The previous right-wing PP-led government stopped healthcare for anyone who was not legally resident, except for emergency treatment, all care for the under-18s and for pregnant or post-partum women, back in 2012.
And hospitals and clinics did not always have the same criteria as to what constituted an emergency.
An overwhelming number of doctors defied the ruling, which they said was ‘cruel’ and ‘leaving people to die or stay ill’, and continued to treat anyone who walked through their surgery doors without asking questions.
One of the most vocal in this sense was the region of Valencia, whose newly-elected regional government, in 2015, announced healthcare would be available free to anyone who needed it – and who were ordered by the State and the courts to follow the rules.
Health experts have said restricting care and expecting those not eligible to pay for it does not actually save money – in fact, it costs more, because most of those left untreated would be unable to fund their own medical attention and would eventually become an emergency, costing more to assist because the problem had been left unmedicated for too long.
Also, with undocumented migrants refused all but emergency or childbirth-related care, the risk of infectious tropical conditions was high.
Although contagious or infectious diseases were exempt from the ban, sufferers would not recognise them as such at first, since symptoms may be similar to those of a bad cold or an upset stomach, meaning when these were left untreated due to not qualifying for free healthcare, they had already been passed on before medics picked them up.
Cabinet spokeswoman Isabel Celaá said talks were under way with all of Spain’s regional governments to negotiate the return of public healthcare to everyone, whether or not they had a valid residence permit or were working, retired, registered on the dole or in receipt of maternity, paternity or sick pay.
“It’s merely a question of political decency,” Sra Celaá said.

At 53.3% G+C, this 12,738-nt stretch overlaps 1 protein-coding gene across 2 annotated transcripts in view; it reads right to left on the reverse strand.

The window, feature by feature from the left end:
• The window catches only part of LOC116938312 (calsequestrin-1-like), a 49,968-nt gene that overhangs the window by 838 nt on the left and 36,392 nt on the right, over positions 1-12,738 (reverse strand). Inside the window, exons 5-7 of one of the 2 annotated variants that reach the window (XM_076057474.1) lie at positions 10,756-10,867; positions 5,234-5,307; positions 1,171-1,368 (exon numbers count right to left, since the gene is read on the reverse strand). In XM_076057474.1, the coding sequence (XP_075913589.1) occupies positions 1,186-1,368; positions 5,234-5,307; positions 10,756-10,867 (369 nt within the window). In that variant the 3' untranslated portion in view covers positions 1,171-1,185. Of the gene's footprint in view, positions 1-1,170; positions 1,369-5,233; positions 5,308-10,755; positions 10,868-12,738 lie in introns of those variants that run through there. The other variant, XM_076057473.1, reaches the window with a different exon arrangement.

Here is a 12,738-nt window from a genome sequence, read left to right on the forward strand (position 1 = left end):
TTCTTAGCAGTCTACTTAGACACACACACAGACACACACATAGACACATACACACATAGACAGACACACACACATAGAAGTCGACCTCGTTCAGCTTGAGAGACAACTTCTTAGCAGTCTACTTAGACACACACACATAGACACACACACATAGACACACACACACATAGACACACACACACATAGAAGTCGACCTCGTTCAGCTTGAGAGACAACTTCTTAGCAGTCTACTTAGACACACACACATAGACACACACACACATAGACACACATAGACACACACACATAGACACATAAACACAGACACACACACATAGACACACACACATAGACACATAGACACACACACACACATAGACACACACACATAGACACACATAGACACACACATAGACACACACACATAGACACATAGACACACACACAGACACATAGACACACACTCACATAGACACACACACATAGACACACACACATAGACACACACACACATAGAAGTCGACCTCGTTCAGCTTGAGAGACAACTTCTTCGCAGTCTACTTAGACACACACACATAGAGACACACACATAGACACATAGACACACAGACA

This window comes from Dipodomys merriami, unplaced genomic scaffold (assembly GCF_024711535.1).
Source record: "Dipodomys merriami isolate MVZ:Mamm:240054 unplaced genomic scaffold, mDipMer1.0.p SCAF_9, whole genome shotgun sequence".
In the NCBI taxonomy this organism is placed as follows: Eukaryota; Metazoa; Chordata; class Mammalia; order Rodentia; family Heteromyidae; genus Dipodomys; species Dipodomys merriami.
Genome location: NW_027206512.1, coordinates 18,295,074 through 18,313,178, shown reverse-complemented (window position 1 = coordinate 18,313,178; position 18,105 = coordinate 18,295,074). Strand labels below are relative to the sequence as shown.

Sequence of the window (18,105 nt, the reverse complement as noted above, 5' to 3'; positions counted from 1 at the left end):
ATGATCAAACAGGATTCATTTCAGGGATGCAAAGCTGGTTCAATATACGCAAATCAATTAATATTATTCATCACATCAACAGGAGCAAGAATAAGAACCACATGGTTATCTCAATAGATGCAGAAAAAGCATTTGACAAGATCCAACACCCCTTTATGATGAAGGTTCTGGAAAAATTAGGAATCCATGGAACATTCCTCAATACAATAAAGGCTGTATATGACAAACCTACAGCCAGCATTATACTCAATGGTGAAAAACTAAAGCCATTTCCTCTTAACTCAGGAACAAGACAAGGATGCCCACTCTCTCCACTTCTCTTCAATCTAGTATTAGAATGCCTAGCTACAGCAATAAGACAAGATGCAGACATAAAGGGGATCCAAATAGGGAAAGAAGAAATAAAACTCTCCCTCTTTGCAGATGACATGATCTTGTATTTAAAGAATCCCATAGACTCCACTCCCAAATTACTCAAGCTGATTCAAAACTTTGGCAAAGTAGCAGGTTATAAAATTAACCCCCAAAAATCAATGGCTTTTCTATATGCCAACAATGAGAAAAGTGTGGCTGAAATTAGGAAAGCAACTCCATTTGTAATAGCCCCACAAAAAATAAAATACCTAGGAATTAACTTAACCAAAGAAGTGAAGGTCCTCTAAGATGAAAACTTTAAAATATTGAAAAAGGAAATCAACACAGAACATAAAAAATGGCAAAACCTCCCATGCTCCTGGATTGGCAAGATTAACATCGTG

“And it’s also a mandate of all international organisations, such as the United Nations, the European Union and the World Health Organisation, as well as an ongoing request from the national ombudsman.”
It will take around six weeks before the rules change again, and Isabel Celaá said there was ‘no danger’ of any regional health authority refusing care after it became universal and free once again.
“There will be no regional governments who fail to comply,” she stated, hinting at possible repercussions for any which denied treatment to anyone.
Back in 2012, the PP government cancelled 900,000 SIP, or healthcare, cards – of these, 150,000 were held by immigrants with no residence permits, and others by people in varying situations but who were not paying Social Security contributions, such as low-income cash-in-hand workers.
European Union citizens were less affected – those who had never been employed or registered as self-employed in Spain, and were not in receipt of a State retirement pension from any country, were able, in some regions, to pay a monthly fee of around €110 to guarantee them treatment, and in others, were automatically able to sign up to the system as long as their annual gross income did not reach €100,000.
For non-EU citizens in Spain in this situation – which would have included the British if the system were in place post-Brexit – their case was more complicated and, depending upon their region, they had to rely on private health insurance.
Tourists resident in the EU could obtain emergency care through their EHIC cards, defined as any medical issue that could not wait until they returned home, and holidaymakers from elsewhere needed to be covered by travel insurance.
It is likely that holidaymakers will still need to meet these requirements, but that residents – even if they are not registered as such – will be treated.
Although it is hoped the UK will continue to make annual per-head contributions to Spain for its State pensioners’ healthcare after Brexit, the Spanish government’s new stance sends out a fresh message of reassurance to any who feared they may be left without access to a doctor.